How to Clean a Yellowed Antique Fiberglass Lamp Shade
You may think that the cool 1950s drum-style lamp shade you found on consignment is made of some type of parchment paper, but it's more likely that it's made of fiberglass. If you're not sure whether your lamp shade fiberglass or not, take it to an antique dealer to confirm the material before cleaning it. Yellowed fiberglass can be tricky, especially if the yellow cast is caused by layers of very old nicotine. Start with the most gentle methods and work you way up to more intense methods if gentle doesn't get the job done.
Remove the fiberglass lamp shade from the lamp. Vacuum the shade using a brush attachment to remove as much dust as possible.
Wipe the fiberglass lamp shade with a dry microfiber cloth. Moisten the cloth just slightly and wipe the shade again, using a circular motion to clean the surface evenly.
Add about 1 tsp. dish soap to 2 cups water in a large bowl. Beat the solution with an electric mixer, as if you were beating eggs, until you have soap suds you can scoop up without water. Rub the suds on the lampshade with the moist microfiber cloth, drying as you go with a dry microfiber cloth.
Clean the shade with water only if there is a thick buildup of grime or nicotine that can't be removed with the other methods; avoid this step if the shade has delicate, non-waterproof trim. Fill a tub with hot water and 1/2 cup of oxygen bleach. The water should be deep enough to fit the shade underwater completely. Submerge the shade for about 30 seconds, then pull it out of the water and wipe it with a dry microfiber cloth. Repeat, if necessary. Allow the hand-dried shade to air dry overnight.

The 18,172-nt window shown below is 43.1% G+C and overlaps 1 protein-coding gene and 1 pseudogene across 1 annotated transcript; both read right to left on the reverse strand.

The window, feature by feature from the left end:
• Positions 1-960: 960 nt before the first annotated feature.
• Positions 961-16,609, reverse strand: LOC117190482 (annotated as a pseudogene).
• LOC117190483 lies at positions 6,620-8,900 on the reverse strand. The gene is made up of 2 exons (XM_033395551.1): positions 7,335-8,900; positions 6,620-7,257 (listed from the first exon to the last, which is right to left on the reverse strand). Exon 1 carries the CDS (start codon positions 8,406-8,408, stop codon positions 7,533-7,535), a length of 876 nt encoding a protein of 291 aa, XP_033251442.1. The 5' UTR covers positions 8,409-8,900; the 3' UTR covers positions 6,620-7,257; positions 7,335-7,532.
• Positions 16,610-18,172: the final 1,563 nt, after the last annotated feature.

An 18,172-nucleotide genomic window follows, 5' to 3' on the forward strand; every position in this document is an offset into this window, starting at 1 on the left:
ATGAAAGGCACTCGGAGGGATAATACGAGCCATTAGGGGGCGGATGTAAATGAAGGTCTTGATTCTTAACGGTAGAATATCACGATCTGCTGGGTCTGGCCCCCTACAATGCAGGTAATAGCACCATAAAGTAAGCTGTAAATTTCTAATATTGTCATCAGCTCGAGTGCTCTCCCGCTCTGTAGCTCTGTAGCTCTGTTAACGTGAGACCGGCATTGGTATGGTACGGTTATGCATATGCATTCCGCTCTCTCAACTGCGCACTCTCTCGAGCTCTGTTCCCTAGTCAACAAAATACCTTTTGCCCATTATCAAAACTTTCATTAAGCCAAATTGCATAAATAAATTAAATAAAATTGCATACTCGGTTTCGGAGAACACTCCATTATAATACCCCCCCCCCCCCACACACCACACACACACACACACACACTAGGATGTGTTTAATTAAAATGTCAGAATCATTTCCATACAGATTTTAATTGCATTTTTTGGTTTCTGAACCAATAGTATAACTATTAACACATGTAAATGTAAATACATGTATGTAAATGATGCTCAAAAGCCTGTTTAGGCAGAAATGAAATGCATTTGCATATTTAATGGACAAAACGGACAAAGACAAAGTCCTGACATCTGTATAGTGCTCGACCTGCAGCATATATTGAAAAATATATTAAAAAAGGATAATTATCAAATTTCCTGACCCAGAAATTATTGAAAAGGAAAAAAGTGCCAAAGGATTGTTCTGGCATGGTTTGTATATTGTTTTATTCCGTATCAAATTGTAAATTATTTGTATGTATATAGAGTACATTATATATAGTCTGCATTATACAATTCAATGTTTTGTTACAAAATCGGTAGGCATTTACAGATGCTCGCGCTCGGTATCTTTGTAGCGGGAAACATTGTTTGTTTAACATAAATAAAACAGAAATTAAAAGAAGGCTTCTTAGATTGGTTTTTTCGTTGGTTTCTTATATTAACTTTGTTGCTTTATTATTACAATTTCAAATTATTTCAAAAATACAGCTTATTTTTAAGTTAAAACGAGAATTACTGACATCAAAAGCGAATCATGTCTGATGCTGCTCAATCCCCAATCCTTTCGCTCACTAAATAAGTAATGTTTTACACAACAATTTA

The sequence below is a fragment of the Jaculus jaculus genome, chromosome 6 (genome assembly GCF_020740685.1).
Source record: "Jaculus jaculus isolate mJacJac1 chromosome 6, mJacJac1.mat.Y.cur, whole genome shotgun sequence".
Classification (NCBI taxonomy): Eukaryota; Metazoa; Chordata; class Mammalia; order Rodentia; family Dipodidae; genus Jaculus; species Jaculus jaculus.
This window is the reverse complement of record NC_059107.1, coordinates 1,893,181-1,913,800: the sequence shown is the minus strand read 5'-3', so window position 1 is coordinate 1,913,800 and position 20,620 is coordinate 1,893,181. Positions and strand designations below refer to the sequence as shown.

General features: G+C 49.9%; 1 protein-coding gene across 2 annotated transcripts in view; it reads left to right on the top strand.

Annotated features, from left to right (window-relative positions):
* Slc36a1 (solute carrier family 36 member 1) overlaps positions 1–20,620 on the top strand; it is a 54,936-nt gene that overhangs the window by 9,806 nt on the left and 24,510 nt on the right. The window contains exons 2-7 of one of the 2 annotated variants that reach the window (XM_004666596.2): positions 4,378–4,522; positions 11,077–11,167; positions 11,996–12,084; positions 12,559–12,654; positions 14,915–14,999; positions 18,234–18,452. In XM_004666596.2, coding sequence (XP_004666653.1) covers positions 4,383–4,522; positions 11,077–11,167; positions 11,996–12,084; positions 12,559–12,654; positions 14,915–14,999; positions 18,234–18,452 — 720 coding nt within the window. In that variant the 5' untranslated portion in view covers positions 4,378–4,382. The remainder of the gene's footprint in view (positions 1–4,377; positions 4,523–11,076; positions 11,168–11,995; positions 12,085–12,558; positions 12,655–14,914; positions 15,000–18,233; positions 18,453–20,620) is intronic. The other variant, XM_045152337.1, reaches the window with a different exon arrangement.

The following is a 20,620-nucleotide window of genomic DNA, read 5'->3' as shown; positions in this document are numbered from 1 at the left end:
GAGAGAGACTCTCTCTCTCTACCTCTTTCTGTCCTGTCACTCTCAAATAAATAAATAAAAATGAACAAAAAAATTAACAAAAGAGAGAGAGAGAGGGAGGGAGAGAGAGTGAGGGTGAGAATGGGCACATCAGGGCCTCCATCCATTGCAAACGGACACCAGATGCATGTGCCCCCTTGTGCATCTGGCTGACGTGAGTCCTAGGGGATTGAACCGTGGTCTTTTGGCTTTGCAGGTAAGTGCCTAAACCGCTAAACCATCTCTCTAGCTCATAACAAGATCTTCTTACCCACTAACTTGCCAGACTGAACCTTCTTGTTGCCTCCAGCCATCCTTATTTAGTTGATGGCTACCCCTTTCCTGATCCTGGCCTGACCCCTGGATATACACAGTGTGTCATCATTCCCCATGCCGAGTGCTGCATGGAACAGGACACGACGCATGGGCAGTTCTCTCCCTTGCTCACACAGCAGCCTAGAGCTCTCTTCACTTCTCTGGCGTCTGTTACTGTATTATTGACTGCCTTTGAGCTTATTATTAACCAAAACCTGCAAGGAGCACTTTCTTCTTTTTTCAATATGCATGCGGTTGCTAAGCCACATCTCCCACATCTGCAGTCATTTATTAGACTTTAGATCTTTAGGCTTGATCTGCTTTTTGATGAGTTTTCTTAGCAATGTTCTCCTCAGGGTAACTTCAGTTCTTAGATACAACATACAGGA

- Spot cleaning may cause water marks. Test a hidden area of the lamp first.
- Do not try to clean the fiberglass shade with chlorine bleach, as it may cause damage.
Delaware-based Daisy Cuinn has been writing professionally since 1997, when she became the features editor for her local biweekly music newspaper. She has been a staff writer and contributor to online and offline magazines, including "What It Is!," Celebrations.com and Slashfood. Cuinn holds a Bachelor of Fine Arts from Temple University.
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